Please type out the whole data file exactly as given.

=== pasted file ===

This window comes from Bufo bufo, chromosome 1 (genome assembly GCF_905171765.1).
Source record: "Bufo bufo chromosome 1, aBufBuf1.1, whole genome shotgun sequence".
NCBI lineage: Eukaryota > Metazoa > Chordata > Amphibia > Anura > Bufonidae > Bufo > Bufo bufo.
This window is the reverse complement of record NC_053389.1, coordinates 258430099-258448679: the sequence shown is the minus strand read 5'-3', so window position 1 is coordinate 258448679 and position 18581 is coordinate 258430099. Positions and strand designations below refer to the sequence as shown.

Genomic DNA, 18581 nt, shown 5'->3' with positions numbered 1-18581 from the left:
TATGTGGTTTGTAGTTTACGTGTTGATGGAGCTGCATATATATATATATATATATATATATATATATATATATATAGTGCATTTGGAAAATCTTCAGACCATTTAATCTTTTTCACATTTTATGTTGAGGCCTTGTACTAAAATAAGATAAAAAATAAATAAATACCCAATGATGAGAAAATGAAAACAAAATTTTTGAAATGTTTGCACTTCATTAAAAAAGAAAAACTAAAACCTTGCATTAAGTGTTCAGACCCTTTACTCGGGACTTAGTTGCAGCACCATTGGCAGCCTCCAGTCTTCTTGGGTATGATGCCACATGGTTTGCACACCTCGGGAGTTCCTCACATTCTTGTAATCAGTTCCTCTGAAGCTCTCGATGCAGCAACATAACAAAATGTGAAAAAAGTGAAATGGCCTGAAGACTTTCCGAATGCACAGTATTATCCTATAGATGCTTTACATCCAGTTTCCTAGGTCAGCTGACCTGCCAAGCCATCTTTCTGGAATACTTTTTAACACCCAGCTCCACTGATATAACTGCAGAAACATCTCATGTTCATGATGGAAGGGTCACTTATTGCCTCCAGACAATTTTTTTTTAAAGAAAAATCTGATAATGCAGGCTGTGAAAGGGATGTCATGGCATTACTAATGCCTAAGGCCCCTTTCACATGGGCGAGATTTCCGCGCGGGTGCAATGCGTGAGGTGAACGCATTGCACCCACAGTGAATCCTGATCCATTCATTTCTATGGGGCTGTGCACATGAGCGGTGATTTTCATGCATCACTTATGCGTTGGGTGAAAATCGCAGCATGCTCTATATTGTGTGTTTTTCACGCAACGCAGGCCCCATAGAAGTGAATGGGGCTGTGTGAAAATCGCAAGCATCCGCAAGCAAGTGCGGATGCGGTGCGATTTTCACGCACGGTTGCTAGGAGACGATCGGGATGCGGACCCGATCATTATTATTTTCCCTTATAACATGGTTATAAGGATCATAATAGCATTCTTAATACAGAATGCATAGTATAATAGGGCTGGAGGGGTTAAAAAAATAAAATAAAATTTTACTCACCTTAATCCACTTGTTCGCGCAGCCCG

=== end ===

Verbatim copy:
This window comes from Bufo bufo, chromosome 1 (genome assembly GCF_905171765.1).
Source record: "Bufo bufo chromosome 1, aBufBuf1.1, whole genome shotgun sequence".
NCBI lineage: Eukaryota > Metazoa > Chordata > Amphibia > Anura > Bufonidae > Bufo > Bufo bufo.
This window is the reverse complement of record NC_053389.1, coordinates 258430099-258448679: the sequence shown is the minus strand read 5'-3', so window position 1 is coordinate 258448679 and position 18581 is coordinate 258430099. Positions and strand designations below refer to the sequence as shown.

Genomic DNA, 18581 nt, shown 5'->3' with positions numbered 1-18581 from the left:
TATGTGGTTTGTAGTTTACGTGTTGATGGAGCTGCATATATATATATATATATATATATATATATATATATATATAGTGCATTTGGAAAATCTTCAGACCATTTAATCTTTTTCACATTTTATGTTGAGGCCTTGTACTAAAATAAGATAAAAAATAAATAAATACCCAATGATGAGAAAATGAAAACAAAATTTTTGAAATGTTTGCACTTCATTAAAAAAGAAAAACTAAAACCTTGCATTAAGTGTTCAGACCCTTTACTCGGGACTTAGTTGCAGCACCATTGGCAGCCTCCAGTCTTCTTGGGTATGATGCCACATGGTTTGCACACCTCGGGAGTTCCTCACATTCTTGTAATCAGTTCCTCTGAAGCTCTCGATGCAGCAACATAACAAAATGTGAAAAAAGTGAAATGGCCTGAAGACTTTCCGAATGCACAGTATTATCCTATAGATGCTTTACATCCAGTTTCCTAGGTCAGCTGACCTGCCAAGCCATCTTTCTGGAATACTTTTTAACACCCAGCTCCACTGATATAACTGCAGAAACATCTCATGTTCATGATGGAAGGGTCACTTATTGCCTCCAGACAATTTTTTTTTAAAGAAAAATCTGATAATGCAGGCTGTGAAAGGGATGTCATGGCATTACTAATGCCTAAGGCCCCTTTCACATGGGCGAGATTTCCGCGCGGGTGCAATGCGTGAGGTGAACGCATTGCACCCACAGTGAATCCTGATCCATTCATTTCTATGGGGCTGTGCACATGAGCGGTGATTTTCATGCATCACTTATGCGTTGGGTGAAAATCGCAGCATGCTCTATATTGTGTGTTTTTCACGCAACGCAGGCCCCATAGAAGTGAATGGGGCTGTGTGAAAATCGCAAGCATCCGCAAGCAAGTGCGGATGCGGTGCGATTTTCACGCACGGTTGCTAGGAGACGATCGGGATGCGGACCCGATCATTATTATTTTCCCTTATAACATGGTTATAAGGATCATAATAGCATTCTTAATACAGAATGCATAGTATAATAGGGCTGGAGGGGTTAAAAAAATAAAATAAAATTTTACTCACCTTAATCCACTTGTTCGCGCAGCCCG